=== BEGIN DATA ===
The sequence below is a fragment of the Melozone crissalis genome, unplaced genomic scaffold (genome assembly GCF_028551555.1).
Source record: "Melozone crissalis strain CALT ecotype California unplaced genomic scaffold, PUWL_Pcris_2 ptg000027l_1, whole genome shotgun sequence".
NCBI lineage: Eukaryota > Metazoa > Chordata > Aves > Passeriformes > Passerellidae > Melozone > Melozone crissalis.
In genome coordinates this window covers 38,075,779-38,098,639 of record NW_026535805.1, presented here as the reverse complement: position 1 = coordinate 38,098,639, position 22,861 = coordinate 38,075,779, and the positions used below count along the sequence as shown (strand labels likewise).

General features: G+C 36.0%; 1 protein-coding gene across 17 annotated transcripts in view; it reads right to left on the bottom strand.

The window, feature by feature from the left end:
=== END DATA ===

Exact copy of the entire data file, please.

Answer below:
The sequence below is a fragment of the Melozone crissalis genome, unplaced genomic scaffold (genome assembly GCF_028551555.1).
Source record: "Melozone crissalis strain CALT ecotype California unplaced genomic scaffold, PUWL_Pcris_2 ptg000027l_1, whole genome shotgun sequence".
NCBI lineage: Eukaryota > Metazoa > Chordata > Aves > Passeriformes > Passerellidae > Melozone > Melozone crissalis.
In genome coordinates this window covers 38,075,779-38,098,639 of record NW_026535805.1, presented here as the reverse complement: position 1 = coordinate 38,098,639, position 22,861 = coordinate 38,075,779, and the positions used below count along the sequence as shown (strand labels likewise).

General features: G+C 36.0%; 1 protein-coding gene across 17 annotated transcripts in view; it reads right to left on the bottom strand.

The window, feature by feature from the left end: